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Ways to Slow the Progression of Alzheimer’s Disease

Alzheimer’s disease is the most common cause of dementia among older adults. Dementia is a progressive disorder of the brain characterized by a gradual loss of memory and cognitive functioning — thinking, remembering, reasoning — and behavioral abilities to such an extent that it interferes with a person’s daily life and activities. As the disease progresses, the person may lose the ability to perform the simplest daily tasks and respond to the environment.

Alzheimer’s Disease is frightening. The thought of getting this disease is alarming, especially if one has witnessed anyone suffering from Alzheimer’s dementia. Scientists have been working for decades to find an effective medical cure for this disease. But still, no single medical treatment has been found. That makes the situation even scarier, and one may wonder what they can do to prevent it. Fortunately, extensive research has led us to the point where we can slow its progression even if it has been diagnosed.

Alzheimer’s is a complex disease and we can’t control risk factors related to age or genetics. But there are certain lifestyle factors that can help slow the disease progression.

Identification and regulation of your risk factors, along with some lifestyle modifications, can be effective in maximizing your brain health. Here are some important factors that can help slow Alzheimer’s and dementia progression and help preserve your cognitive abilities for longer.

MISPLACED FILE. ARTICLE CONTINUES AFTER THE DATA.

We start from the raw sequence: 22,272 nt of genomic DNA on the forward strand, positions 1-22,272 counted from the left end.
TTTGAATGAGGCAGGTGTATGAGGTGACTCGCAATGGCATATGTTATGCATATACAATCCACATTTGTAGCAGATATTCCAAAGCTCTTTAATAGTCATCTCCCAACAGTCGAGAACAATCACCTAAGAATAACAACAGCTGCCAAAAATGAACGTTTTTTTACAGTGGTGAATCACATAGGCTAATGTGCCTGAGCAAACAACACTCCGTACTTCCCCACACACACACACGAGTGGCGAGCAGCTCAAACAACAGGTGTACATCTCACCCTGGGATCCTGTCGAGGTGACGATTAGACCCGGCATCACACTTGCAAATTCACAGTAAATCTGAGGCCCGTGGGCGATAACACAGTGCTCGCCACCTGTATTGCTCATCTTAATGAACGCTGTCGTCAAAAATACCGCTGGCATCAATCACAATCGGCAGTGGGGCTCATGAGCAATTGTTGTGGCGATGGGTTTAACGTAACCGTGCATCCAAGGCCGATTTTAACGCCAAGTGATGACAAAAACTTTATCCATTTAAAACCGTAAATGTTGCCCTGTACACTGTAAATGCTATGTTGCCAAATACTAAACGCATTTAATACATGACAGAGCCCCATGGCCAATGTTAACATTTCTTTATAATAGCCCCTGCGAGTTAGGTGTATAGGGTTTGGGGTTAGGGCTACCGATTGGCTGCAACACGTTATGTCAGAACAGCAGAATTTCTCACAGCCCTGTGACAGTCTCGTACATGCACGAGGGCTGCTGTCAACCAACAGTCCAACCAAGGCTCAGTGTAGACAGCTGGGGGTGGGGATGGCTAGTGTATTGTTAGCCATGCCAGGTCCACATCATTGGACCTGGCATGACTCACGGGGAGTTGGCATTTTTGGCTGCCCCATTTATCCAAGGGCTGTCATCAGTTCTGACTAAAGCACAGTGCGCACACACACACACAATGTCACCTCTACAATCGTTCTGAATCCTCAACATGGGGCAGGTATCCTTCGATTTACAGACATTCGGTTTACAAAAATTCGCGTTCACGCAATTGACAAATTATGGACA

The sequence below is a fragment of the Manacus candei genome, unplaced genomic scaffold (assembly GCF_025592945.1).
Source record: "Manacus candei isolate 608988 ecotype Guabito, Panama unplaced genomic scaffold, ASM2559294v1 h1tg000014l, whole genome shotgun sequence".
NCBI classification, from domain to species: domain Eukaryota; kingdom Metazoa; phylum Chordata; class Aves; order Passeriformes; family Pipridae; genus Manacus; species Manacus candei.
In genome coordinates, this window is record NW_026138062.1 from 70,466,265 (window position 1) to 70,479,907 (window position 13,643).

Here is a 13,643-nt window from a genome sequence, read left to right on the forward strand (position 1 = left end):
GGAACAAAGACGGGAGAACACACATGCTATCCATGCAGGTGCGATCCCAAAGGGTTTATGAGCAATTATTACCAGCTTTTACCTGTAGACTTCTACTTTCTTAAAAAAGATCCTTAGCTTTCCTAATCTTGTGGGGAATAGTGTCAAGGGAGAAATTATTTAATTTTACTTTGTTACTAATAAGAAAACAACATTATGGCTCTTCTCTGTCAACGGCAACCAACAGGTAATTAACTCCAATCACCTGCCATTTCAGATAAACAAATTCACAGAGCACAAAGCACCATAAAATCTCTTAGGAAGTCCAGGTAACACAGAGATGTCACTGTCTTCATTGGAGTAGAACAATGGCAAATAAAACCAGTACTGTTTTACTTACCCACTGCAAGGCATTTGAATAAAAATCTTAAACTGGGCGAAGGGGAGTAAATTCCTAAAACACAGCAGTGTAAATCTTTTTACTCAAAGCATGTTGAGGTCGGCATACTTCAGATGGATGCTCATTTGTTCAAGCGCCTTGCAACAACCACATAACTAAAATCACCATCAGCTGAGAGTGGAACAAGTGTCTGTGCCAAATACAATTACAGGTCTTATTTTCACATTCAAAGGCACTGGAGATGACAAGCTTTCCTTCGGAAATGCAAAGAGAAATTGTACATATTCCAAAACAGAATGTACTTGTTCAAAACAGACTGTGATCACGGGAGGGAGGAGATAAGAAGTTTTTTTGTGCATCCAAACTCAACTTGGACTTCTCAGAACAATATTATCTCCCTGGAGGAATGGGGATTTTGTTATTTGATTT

5 Ways to Slow the Progression of Alzheimer’s Disease

1. Healthy Diet

A healthy diet is one factor that can help reduce the risk of Alzheimer’s Disease and Dementia as it is connected with a healthy brain. Studies have suggested the effectiveness of the Mediterranean diet1 in reducing cognitive deterioration. Foods such as fruits, vegetables, nuts, whole grains, legumes, fish, and poultry, which are a major part of this diet, can have beneficial effects on brain health.

Saturated fats, sugar, and red meat should be limited in an effective diet. Consuming a lesser amount of red meat and more unsaturated fats can help prevent the development of cardiac diseases. This indirectly prevents the progression of Alzheimer’s Disease.

A study2 has exhibited many differences in the brains of a Mediterranean and American diet individual. Researchers have found more beta-amyloid proteins in the brains of people who consume traditional American food. Beta-amyloid proteins are protein particles that accumulate in the brains of Alzheimer’s patients.

2. Physical Exercise

There are various studies3 that suggest physical exercise may help in slowing cognitive decline. Just as exercise helps keep the body healthy, it also maintains good brain health by supplying increased blood and oxygen supply to the brain. According to a study4, an MRI scan after 6 to 12 months of exercise showed an improved connection between both the brain regions. Furthermore, cognitive scores of seniors with dementia, who exercised regularly, were found to be better compared to their counterparts with less physical activity.

Physical exercise can be effective in preventing, slowing the symptoms of early-stage Alzheimer’s. Moreover, it can help improve memory and learning in people with middle or late-stage disease. It is important to note that a moderate amount of physical activity (about three times per week) is enough to slow the progression of dementia.

3. Heart and Vascular Health

Preventing heart and vascular diseases is another effective way to slow a cognitive decline and Alzheimer’s progression. Besides a healthy diet and physical activity, you should keep your heart healthy too. It is essential that you stop smoking, control your cholesterol and blood pressure, maintain normal blood glucose levels, keep a healthy weight, and relax and avoid stress.